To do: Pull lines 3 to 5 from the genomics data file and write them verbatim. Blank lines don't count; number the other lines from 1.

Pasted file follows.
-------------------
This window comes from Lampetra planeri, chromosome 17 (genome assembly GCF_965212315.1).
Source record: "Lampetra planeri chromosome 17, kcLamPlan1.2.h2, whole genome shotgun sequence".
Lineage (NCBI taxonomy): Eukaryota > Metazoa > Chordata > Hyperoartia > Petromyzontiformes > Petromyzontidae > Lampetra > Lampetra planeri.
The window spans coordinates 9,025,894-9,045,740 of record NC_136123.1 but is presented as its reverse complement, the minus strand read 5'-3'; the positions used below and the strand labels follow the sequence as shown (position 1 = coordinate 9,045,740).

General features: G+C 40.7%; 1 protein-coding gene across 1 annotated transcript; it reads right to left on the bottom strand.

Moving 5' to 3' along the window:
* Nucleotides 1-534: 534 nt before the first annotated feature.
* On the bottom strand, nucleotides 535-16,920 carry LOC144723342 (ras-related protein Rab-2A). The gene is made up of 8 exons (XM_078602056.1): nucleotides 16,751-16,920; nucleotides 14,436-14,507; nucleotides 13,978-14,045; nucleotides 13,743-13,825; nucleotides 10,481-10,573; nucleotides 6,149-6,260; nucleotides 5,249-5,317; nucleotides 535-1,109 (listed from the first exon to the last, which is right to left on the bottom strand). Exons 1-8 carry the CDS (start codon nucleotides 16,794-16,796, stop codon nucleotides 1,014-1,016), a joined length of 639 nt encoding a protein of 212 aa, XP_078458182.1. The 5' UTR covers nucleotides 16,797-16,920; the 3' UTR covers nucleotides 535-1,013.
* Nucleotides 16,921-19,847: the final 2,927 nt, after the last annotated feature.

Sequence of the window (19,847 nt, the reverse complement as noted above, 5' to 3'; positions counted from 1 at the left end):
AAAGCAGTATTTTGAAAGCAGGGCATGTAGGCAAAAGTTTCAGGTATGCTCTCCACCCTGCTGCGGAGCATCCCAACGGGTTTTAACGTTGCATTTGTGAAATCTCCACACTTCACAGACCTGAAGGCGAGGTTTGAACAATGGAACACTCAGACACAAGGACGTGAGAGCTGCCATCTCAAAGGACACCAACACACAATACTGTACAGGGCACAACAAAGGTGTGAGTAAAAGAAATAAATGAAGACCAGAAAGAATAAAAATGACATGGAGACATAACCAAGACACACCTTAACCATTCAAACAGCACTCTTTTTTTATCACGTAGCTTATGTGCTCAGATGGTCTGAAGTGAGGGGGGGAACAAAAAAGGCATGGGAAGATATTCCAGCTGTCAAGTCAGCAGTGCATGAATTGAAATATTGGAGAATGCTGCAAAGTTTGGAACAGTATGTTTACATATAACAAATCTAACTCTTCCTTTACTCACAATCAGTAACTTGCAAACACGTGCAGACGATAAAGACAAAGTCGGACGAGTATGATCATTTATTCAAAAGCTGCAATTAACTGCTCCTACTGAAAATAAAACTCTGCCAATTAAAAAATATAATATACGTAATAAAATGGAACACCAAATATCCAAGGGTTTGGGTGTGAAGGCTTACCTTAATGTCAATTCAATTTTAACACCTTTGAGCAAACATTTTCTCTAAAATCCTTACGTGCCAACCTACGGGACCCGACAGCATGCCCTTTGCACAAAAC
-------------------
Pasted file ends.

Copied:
Lineage (NCBI taxonomy): Eukaryota > Metazoa > Chordata > Hyperoartia > Petromyzontiformes > Petromyzontidae > Lampetra > Lampetra planeri.
The window spans coordinates 9,025,894-9,045,740 of record NC_136123.1 but is presented as its reverse complement, the minus strand read 5'-3'; the positions used below and the strand labels follow the sequence as shown (position 1 = coordinate 9,045,740).

General features: G+C 40.7%; 1 protein-coding gene across 1 annotated transcript; it reads right to left on the bottom strand.